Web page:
SYNOPSIS: From filmmaker Reinaldo Marcus Green (MONSTERS AND MEN; upcoming KING RICHARD), along with the Academy Award-winning writing team behind BROKEBACK MOUNTAIN (Diana Ossana & Larry McMurtry) and Academy Award nominee Mark Wahlberg, JOE BELL tells the intimate and emotional true story of an Oregonian father who pays tribute to his gay teenage son Jadin, embarking on a self-reflective walk across America to speak his heart to heartland citizens about the real and terrifying costs of bullying.
Mark Wahlberg has a successful film career playing tough as nail characters and has dabbled anything from drama to action to comedies. Still, the Academy Award nominee and Boston native has received a lot of flak for his acting. To be specific, he seems to be playing all sorts of different characters the same way.
The same kind of vibe applies to Joe Bell as well. Wahlberg plays a tough, working-class Oregon man name Joe Bell who lost his gay son, Jadin (Reid Miller) to suicide. Shaken by the fact that his son died as a result of intense bullying at school due to his sexuality, Bell embarks on a road journey across the country delivering speeches on tolerance, differences and bullying.
Based on a true story and with very noble intentions, Joe Bell perhaps works better in a documentary format rather than a feature length movie. Despite a lean runtime, the screenplay fails to unravel the true meaning behind this film. Most of the happenings are told in flashbacks and Joe is shown constantly talking to his son (whom we obviously know is not there physically), singing Lady Gaga’s hit tune, “Born This Way” together and dancing with “him” in the rain. Is Joe’s perspective of things reliable? Or is he trying hard to redeem himself through his imaginative conversations with his late son?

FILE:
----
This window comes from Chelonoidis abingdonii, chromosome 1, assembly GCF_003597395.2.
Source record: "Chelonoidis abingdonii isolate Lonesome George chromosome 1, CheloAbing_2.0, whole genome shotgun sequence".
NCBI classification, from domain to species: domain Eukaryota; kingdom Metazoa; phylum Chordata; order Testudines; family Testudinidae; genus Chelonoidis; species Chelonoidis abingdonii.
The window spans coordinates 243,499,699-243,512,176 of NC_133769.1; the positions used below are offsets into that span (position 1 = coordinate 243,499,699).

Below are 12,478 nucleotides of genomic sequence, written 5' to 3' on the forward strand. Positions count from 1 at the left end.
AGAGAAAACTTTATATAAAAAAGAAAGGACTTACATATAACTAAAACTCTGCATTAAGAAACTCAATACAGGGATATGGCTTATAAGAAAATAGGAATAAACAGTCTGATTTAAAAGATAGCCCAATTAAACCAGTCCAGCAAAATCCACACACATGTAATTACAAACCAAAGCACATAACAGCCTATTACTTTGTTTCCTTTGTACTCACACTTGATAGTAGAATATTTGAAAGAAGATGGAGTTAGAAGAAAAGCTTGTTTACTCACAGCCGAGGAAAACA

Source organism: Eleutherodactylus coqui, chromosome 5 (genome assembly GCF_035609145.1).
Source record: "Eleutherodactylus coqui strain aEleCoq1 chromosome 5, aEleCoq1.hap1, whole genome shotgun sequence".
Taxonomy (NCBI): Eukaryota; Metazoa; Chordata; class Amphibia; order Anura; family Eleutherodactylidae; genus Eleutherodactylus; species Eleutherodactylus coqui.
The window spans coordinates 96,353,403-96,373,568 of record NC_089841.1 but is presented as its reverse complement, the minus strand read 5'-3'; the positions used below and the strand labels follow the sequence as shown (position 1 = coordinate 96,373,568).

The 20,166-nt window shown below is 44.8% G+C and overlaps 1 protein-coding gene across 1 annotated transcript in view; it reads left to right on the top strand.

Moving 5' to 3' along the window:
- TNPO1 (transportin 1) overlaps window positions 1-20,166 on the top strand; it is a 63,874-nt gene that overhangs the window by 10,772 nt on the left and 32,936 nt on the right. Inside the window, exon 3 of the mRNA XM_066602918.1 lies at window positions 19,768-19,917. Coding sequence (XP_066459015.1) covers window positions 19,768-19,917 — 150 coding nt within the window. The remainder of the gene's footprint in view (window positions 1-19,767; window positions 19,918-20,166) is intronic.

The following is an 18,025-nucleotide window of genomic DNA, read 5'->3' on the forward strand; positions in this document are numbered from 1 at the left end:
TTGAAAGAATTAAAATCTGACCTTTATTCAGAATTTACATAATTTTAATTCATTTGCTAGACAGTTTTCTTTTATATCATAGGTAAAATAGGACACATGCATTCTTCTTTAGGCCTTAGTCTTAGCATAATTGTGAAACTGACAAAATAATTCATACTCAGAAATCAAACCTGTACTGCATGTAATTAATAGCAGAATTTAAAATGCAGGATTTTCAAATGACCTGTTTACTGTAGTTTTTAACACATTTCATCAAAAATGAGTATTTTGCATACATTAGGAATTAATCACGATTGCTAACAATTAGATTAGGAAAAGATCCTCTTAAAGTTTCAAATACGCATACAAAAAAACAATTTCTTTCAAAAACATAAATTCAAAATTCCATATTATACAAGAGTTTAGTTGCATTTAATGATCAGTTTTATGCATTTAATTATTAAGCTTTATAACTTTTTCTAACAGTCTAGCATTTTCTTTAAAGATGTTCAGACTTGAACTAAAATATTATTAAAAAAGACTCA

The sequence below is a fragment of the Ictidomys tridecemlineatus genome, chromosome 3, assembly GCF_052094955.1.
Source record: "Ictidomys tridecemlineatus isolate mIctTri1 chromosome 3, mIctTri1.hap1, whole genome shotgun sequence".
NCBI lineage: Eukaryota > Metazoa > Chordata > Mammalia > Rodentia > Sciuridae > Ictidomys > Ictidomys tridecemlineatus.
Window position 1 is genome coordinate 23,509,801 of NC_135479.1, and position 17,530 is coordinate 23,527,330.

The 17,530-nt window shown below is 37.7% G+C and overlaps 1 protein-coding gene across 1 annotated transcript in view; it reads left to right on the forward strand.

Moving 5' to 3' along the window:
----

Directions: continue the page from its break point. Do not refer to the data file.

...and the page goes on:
Despite the fact that Joe is on his road trip talking about the consequences of bullying, we never see or hear much of his speech or even actions. He walks off after encountering two homophobic at a diner then we see him going to a gay bar to chit chat later on. He displays his anger at his wife and younger son when they come to visit. Joe’s actions certainly raises a lot of questions and Wahlberg’s hamfisted performance doesn’t add much credibility to it because most of the time, he looks like he is far more ready to kill than gives a rousing speech to the masses.
Reid Miller on the other hand gave a heartbreaking portrayal of Jadin especially a noteworthy breaking down scene after his tragic assault in the locker room. The always welcome Gary Sinise turns up late in the movie as Sheriff Westin who lends a listening ear to Joe. Connie Britton and Maxwell Jenkins who plays Joe’s supportive wife and younger son respectively shines in their limited screentime.
Written by Larry McMurtry and Diana Ossana, the duo responsible for the Oscar winning Brokeback Mountain, Joe Bell unfortunately is more of a miss for both of them. There’s too much predictability and the messages never come across as powerful as it should be. Making it worse is the non-linear style of storytelling which is more stylish than engaging. In short, it’s a wasted opportunity for the subject matter.
Review by Linus Tee